3. Motherhood is a big responsibility. But it starts before conception. A woman who aborts her child has been, arguably, a bad mother to that child. She killed it! It lost it’s life on her watch, when she had the ability to keep it alive. It’s not the child’s fault that it exists. It’s not the child’s fault that its mother feeds it a bad diet, or never teaches it not to bite people, or raises it to speak with bad grammar. We generally think it is OK to say a mother is responsible for feeding, teaching, and raising her child. Why not also for creating it?

    —–Issue three, for the readers, was basically the argument that men are not entitled to opinions on abortion because they will never be faced with the question of whether to abort a child. I don’t care if Jon makes this argument seriously or in jest, because it is one I’ve heard others make seriously.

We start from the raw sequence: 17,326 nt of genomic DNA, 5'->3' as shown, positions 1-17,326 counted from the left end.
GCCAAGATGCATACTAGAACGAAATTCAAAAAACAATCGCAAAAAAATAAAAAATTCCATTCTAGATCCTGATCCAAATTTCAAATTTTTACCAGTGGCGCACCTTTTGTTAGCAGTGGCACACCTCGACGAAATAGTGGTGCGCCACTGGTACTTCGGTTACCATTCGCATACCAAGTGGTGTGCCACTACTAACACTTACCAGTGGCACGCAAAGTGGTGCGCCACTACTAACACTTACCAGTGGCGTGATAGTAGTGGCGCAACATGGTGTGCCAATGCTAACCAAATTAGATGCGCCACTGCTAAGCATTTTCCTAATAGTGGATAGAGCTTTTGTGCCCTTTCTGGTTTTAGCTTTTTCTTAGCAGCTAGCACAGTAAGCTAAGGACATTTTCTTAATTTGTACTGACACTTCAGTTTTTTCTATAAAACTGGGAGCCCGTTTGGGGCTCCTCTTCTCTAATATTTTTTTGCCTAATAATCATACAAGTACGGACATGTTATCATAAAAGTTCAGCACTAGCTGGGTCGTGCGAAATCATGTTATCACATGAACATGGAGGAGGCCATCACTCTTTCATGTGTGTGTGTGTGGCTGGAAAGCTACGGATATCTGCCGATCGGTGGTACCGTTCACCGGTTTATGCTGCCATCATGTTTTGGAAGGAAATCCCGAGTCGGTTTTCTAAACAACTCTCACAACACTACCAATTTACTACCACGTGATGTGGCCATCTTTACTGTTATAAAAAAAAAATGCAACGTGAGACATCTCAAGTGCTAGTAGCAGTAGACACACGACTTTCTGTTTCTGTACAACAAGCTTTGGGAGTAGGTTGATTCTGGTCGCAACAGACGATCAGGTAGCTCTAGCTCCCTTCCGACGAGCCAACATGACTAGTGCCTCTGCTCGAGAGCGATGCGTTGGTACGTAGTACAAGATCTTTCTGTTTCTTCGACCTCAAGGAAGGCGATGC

I’m not sure women are any more qualified to think about abortion than men. From conversations I’ve had with folks who work in abortion clinics, I’ve come to understand that the whole experience is often emotional, than girls and women are exposed to “counseling” with a heavy agenda, that those counselors think abortion is justified simply by a desire not to be inconvenienced by a child or by careerism among already accomplished and wealthy women. That young girls come in saying “I don’t believe in abortion; my coming here is just an extraordinary exception.” That those girls are accused of hypocrisy, but are actually manifesting indecision and emotional strife and a real, true belief that abortion is wrong. An abortion clinic employee told me those are the girls who will have the hardest time, psychologically, after an abortion. I heard someone testify that she felt the abortion culture had told her, effectively, that she didn’t have to think through the issue for herself, that she had an easy out from an undesirable situation and she shouldn’t worry about it.